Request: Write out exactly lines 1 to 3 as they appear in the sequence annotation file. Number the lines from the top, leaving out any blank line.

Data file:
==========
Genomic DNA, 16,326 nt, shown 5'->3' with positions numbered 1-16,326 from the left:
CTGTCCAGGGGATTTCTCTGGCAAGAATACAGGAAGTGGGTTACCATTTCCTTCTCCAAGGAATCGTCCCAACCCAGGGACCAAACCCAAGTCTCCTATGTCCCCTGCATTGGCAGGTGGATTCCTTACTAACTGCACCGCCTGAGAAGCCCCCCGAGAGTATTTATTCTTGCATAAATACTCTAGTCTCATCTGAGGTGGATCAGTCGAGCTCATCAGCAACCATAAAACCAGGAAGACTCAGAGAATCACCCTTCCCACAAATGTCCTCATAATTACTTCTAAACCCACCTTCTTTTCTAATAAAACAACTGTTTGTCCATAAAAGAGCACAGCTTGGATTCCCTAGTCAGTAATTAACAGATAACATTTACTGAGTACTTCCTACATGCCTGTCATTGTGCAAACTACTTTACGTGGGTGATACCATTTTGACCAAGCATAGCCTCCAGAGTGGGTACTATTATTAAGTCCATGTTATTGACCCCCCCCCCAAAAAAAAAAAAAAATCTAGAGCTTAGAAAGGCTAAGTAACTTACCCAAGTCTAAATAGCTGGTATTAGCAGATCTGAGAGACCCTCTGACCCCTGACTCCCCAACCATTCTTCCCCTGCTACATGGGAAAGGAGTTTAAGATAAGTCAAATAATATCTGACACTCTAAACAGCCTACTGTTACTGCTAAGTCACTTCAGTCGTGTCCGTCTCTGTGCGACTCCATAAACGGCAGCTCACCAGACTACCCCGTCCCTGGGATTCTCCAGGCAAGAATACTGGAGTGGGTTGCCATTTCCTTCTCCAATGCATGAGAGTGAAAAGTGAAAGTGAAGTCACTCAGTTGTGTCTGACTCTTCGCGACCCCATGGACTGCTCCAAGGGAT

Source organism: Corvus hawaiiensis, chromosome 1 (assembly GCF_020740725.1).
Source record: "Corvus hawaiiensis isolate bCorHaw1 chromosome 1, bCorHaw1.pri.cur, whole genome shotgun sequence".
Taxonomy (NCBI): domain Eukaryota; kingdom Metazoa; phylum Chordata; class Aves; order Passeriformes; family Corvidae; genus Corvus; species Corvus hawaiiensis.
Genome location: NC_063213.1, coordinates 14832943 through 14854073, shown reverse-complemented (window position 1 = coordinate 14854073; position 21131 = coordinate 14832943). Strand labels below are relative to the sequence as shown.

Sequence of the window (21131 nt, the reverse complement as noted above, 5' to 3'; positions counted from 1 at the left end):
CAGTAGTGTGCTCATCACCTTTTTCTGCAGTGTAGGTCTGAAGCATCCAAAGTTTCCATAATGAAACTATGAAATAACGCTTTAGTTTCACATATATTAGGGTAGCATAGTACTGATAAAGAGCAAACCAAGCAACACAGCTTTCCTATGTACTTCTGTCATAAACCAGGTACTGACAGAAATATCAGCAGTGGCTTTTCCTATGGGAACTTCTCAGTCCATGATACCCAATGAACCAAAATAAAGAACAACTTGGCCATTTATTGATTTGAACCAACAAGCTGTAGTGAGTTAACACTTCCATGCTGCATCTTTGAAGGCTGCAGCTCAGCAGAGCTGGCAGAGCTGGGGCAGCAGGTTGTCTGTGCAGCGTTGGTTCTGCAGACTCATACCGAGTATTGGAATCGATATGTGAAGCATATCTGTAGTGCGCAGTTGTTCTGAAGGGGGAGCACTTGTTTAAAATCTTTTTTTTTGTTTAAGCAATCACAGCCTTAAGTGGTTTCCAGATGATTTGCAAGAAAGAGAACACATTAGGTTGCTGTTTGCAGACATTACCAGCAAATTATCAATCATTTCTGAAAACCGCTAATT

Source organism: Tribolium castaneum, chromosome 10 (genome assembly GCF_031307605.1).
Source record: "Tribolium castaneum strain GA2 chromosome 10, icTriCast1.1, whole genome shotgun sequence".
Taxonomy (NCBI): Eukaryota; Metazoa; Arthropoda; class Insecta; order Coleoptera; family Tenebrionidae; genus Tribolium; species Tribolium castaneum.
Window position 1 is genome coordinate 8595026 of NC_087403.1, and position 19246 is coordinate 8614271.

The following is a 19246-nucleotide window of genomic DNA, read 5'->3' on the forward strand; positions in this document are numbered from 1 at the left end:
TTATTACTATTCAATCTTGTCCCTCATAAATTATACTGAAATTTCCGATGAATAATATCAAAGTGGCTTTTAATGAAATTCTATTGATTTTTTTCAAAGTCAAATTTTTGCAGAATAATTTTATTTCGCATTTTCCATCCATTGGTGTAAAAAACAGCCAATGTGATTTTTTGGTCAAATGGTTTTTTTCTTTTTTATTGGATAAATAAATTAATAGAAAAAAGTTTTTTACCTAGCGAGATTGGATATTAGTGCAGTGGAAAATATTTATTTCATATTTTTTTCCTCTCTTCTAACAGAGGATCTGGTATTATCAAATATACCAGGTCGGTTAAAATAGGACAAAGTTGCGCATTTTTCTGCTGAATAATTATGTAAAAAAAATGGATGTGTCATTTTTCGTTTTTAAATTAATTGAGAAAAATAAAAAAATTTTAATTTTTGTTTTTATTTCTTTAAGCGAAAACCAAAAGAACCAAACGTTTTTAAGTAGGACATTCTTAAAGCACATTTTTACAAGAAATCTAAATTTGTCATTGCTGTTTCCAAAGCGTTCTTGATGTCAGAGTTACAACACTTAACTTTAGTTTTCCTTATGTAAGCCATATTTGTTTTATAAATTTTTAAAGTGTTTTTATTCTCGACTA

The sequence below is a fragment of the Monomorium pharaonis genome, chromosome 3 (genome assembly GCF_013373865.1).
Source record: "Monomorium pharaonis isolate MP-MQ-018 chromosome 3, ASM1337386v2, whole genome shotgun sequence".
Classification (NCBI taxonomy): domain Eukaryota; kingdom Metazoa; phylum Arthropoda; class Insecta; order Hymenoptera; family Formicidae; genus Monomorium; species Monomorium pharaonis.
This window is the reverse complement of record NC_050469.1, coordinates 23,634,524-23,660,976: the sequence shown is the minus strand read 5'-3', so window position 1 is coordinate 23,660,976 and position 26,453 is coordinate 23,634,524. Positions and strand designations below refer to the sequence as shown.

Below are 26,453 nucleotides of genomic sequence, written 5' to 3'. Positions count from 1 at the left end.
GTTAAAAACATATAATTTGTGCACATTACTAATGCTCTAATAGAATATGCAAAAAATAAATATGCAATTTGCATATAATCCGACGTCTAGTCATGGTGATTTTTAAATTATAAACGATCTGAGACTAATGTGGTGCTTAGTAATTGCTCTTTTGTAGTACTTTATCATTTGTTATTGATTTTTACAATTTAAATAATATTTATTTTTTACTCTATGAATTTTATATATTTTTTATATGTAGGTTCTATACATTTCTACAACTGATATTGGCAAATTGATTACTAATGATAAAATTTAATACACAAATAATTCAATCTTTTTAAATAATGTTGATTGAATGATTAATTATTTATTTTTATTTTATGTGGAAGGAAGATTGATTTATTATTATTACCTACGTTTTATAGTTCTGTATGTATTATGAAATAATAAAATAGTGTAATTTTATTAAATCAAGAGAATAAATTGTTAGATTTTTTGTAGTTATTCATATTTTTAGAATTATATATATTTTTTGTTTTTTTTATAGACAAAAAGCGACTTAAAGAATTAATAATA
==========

Genomic DNA, 16,326 nt, shown 5'->3' with positions numbered 1-16,326 from the left:
CTGTCCAGGGGATTTCTCTGGCAAGAATACAGGAAGTGGGTTACCATTTCCTTCTCCAAGGAATCGTCCCAACCCAGGGACCAAACCCAAGTCTCCTATGTCCCCTGCATTGGCAGGTGGATTCCTTACTAACTGCACCGCCTGAGAAGCCCCCCGAGAGTATTTATTCTTGCATAAATACTCTAGTCTCATCTGAGGTGGATCAGTCGAGCTCATCAGCAACCATAAAACCAGGAAGACTCAGAGAATCACCCTTCCCACAAATGTCCTCATAATTACTTCTAAACCCACCTTCTTTTCTAATAAAACAACTGTTTGTCCATAAAAGAGCACAGCTTGGATTCCCTAGTCAGTAATTAACAGATAACATTTACTGAGTACTTCCTACATGCCTGTCATTGTGCAAACTACTTTACGTGGGTGATACCATTTTGACCAAGCATAGCCTCCAGAGTGGGTACTATTATTAAGTCCATGTTATTGACCCCCCCCCCAAAAAAAAAAAAAAATCTAGAGCTTAGAAAGGCTAAGTAACTTACCCAAGTCTAAATAGCTGGTATTAGCAGATCTGAGAGACCCTCTGACCCCTGACTCCCCAACCATTCTTCCCCTGCTACATGGGAAAGGAGTTTAAGATAAGTCAAATAATATCTGACACTCTAAACAGCCTACTGTTACTGCTAAGTCACTTCAGTCGTGTCCGTCTCTGTGCGACTCCATAAACGGCAGCTCACCAGACTACCCCGTCCCTGGGATTCTCCAGGCAAGAATACTGGAGTGGGTTGCCATTTCCTTCTCCAATGCATGAGAGTGAAAAGTGAAAGTGAAGTCACTCAGTTGTGTCTGACTCTTCGCGACCCCATGGACTGCTCCAAGGGAT

Source organism: Corvus hawaiiensis, chromosome 1 (assembly GCF_020740725.1).